base are also histrous ; all tlie rest of the design is in matt black. The work
therefore belongs to the early Mycenaean school. The figures are drawn
firmly and boldly according to the conventional scheine, Shoulders to front
and legs in pronle. The slim proportions of the bodies are common to many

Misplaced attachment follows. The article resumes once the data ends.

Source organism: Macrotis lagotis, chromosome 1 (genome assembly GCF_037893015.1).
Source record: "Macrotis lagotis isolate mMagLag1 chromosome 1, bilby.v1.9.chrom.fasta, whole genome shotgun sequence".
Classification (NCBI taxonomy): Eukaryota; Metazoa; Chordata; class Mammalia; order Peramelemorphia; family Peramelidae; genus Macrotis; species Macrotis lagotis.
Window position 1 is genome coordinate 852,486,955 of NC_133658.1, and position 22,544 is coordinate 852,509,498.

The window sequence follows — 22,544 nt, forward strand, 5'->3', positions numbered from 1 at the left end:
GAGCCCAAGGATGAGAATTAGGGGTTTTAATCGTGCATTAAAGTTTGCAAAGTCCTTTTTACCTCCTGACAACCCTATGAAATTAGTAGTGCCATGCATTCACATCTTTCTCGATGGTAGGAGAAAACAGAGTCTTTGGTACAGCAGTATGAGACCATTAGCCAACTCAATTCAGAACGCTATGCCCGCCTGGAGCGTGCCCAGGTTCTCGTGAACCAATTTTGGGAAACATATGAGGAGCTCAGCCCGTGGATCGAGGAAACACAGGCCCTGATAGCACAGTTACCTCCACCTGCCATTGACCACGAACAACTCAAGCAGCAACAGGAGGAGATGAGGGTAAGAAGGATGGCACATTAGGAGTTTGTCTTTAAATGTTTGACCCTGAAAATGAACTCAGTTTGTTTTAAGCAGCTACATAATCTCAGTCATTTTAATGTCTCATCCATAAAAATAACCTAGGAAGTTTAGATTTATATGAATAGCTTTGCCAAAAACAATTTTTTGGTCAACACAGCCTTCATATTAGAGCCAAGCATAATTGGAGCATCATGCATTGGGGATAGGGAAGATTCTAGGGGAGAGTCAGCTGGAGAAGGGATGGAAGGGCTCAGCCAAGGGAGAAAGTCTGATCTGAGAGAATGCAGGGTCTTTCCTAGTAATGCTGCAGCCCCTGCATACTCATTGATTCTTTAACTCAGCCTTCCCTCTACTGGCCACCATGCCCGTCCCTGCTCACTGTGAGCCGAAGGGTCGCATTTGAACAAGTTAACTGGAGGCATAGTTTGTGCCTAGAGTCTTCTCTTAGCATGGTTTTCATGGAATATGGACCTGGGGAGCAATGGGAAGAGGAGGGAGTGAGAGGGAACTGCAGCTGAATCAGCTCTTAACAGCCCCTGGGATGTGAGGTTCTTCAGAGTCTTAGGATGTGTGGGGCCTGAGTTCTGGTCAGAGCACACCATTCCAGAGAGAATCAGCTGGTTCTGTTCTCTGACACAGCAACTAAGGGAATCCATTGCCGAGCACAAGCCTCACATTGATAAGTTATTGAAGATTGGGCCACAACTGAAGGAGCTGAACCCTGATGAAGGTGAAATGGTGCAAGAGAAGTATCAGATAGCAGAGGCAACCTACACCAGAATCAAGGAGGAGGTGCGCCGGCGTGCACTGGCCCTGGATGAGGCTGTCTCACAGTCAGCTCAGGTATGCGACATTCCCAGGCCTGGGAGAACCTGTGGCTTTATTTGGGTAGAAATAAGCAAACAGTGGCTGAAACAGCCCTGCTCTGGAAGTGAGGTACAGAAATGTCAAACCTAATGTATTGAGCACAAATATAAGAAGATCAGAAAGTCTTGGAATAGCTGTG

t'ni. 95.—Best Preserved Figure from Fishermen Vase (4 : 3).
Mycenaean works, and particularly to the engraved gold rings of contem-
porary date. A later fragment of Mycenaean pottery from Tiryns (Schuch.,
Eng. ed. p. 132, Fig. 132) presents a curious exaggeration of the curve of b's
right leg. The most barbaric featnres of the drawing are the absence of
hands and the monstrous eye in the middle of the cheek.